US Chief Justice Rehnquist dies from cancer
WASHINGTON--William Rehnquist, chief justice and a leading conservative voice on the US Supreme Court, died Saturday after losing a battle with thyroid cancer, setting up a new political battle for President George W. Bush over the makeup of the judiciary.
Rehnquist, the 16th chief justice of the United States, "died this evening at his home in Arlington, Virginia, surrounded by his three children," the court said in a statement.
He was first diagnosed with cancer in October but had kept working up to the final days of his life.
The news was delivered to Bush shortly late Saturday night, the White House said.
"The president and Mrs. Bush are deeply saddened at the passing of Chief Justice Rehnquist," spokeswoman Jeanie Mamo said. "His family is in their thoughts and prayers." The president was to make a formal comment on Sunday.
Coming on the heels of the retirement of Justice Sandra Day O'Connor in July, Rehnquist's death broadens the political fight over the makeup of the Supreme Court, which plays a key role in shaping America's political and social landscape.
Conservative federal appeals court judge John Roberts has been named by Bush to replace O'Connor.
But although his initial reception on Capital Hill was positive, Roberts is expected to face a tough confirmation hearing, during which his positions on issues ranging from abortion to the role of government will be closely scrutinized.
The Congress hearings are scheduled to start this week.
Rehnquist's passing means the president will have wage a second major political battle over a successor, who is likely to be a social conservative like Rehnquist.
The most mentioned name to become chief justice is Antonin Scalia, a pillar of the Supreme Court's conservative faction.
Rehnquist had been in and out of hospital ever since his condition was diagnosed. But with rumors about his retirement swirling, Renhquist moved forcefully to quash them in July, insisting he would not retire and that he intended to "continue to perform my duties as chief justice as long as my health permits."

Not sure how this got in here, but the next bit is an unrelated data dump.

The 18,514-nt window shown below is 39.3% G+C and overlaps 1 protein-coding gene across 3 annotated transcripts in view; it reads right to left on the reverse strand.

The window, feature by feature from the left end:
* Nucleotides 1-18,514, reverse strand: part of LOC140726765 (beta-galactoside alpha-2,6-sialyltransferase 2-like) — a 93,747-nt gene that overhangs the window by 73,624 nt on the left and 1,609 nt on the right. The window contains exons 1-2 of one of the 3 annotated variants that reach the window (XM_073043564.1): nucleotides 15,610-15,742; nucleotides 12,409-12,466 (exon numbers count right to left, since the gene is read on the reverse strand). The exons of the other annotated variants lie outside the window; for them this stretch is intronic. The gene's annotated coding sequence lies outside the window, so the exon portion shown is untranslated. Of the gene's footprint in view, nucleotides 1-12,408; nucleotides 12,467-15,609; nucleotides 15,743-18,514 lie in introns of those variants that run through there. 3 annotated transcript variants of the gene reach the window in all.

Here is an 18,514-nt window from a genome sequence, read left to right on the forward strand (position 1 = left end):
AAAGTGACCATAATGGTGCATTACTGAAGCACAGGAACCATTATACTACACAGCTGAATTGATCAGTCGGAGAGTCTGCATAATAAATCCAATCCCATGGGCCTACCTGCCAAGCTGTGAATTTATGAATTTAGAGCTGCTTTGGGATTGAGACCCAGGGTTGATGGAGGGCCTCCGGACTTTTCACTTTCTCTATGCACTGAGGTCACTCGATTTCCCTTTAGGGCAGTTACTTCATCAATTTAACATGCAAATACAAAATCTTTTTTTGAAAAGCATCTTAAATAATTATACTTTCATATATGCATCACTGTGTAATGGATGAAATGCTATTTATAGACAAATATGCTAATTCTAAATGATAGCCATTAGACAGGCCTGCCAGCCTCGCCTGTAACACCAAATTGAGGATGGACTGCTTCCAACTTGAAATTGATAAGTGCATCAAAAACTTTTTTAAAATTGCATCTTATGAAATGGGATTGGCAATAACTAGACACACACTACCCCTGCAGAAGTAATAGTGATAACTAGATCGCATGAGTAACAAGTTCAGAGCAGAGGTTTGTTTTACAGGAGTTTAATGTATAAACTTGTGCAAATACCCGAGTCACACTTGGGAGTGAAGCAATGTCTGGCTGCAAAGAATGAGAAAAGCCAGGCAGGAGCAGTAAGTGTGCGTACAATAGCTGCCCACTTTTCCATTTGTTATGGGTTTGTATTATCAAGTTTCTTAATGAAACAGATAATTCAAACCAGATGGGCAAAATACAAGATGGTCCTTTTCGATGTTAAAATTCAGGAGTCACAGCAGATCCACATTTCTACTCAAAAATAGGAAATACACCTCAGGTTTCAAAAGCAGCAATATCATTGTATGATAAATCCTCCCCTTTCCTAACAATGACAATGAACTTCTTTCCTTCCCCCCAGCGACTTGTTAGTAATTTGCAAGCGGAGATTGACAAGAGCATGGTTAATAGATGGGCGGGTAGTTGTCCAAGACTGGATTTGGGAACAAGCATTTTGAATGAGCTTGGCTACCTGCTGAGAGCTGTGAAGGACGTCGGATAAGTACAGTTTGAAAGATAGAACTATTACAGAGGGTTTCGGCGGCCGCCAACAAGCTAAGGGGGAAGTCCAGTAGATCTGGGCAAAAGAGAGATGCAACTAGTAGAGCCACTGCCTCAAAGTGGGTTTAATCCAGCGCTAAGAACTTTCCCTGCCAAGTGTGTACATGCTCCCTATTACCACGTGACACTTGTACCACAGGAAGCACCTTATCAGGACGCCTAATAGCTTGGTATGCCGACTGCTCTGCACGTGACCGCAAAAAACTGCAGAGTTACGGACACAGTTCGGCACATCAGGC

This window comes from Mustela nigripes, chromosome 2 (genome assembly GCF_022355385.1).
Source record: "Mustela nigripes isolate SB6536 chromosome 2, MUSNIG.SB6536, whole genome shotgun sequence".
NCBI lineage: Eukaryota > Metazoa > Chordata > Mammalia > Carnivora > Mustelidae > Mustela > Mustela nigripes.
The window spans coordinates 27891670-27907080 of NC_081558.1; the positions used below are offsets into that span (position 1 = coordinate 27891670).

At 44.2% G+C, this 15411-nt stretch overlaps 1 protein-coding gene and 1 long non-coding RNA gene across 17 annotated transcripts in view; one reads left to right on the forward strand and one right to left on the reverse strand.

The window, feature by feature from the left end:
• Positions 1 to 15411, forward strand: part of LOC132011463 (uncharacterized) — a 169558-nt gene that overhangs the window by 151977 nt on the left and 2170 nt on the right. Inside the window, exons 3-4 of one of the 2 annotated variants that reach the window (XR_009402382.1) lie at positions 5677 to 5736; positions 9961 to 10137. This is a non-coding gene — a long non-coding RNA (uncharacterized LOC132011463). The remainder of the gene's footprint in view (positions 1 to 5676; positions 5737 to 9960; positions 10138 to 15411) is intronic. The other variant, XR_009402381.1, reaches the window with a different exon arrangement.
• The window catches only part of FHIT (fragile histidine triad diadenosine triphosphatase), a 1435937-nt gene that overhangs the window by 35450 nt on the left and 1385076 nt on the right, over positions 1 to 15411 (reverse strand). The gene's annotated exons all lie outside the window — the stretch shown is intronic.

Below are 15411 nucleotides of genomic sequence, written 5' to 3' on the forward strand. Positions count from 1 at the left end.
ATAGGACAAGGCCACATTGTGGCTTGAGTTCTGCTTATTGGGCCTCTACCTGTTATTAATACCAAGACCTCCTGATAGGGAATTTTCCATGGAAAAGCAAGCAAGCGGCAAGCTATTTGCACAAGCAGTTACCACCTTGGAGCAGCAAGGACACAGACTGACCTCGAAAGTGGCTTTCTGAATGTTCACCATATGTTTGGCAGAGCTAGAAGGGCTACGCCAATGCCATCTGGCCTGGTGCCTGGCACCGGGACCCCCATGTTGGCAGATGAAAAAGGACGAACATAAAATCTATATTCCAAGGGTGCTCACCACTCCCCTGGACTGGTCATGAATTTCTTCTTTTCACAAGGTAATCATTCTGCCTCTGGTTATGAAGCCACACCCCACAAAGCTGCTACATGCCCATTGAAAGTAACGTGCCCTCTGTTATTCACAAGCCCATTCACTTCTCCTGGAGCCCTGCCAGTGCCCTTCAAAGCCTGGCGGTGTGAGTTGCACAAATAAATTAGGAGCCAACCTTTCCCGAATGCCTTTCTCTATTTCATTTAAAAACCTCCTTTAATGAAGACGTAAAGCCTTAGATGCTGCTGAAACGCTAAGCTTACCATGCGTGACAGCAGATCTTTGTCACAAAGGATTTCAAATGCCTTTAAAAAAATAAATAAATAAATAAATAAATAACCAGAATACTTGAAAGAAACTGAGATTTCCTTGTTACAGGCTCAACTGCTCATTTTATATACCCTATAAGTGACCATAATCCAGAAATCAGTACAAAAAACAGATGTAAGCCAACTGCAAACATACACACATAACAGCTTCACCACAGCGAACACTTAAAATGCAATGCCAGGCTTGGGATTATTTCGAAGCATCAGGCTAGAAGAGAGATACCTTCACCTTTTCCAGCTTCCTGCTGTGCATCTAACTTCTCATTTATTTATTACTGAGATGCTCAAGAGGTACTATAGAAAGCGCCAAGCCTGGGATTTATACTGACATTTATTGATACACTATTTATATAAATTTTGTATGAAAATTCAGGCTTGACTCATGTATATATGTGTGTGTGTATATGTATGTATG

Rehnquist was first appointed to the Supreme Court in 1971 by President Richard Nixon and took his seat on January 7, 1972.
He was elevated to chief justice by President Ronald Reagan in 1986.
Rehnquist was a strong opponent of abortion, gay rights, gun control, and affirmative action for minorities.
A fierce defender of the death penalty, Rehnquist often wrote a divergent opinion when in a minority of one, earning himself the title "Lone Ranger."
Rehnquist was one of two dissenters in the key Roe vs Wade case in 1973 which recognized abortion as a constitutional right.
In 1995, he wrote the majority opinion striking down a federal law ordering a "gun-free zone" around state schools, in a landmark decision preserving the rights of individual states.
In 1999, he presided over the impeachment trial of President Bill Clinton in the Senate over accusations that he lied about his affair with White House intern Monica Lewinsky.
A year later, Rehnquist and four other Republican-nominated justices, ordered the end of the presidential election ballot recount in Florida, giving the presidency to George W. Bush.
Born October 1, 1924, William Hubbs Rehnquist grew up in Shorewood, in the midwestern state of Wisconsin.
The son of an affluent wholesale paper salesman, he joined the Army Air Corps in 1943 and served in North Africa. Upon his return to the United States, he earned a bachelor's degree and a master's degree in political science from Stanford University in California.
Rehnquist attended Harvard University for a year and earned another master's degree before returning to Stanford to study law. He graduated in 1952 at the top of his class.
The former chief justice is survived by his three children: Janet Rehnquist, James Rehnquist and Nancy Spears as well as his sister, Jean Larin. His wife, Natalie Rehnquist, died in 1991.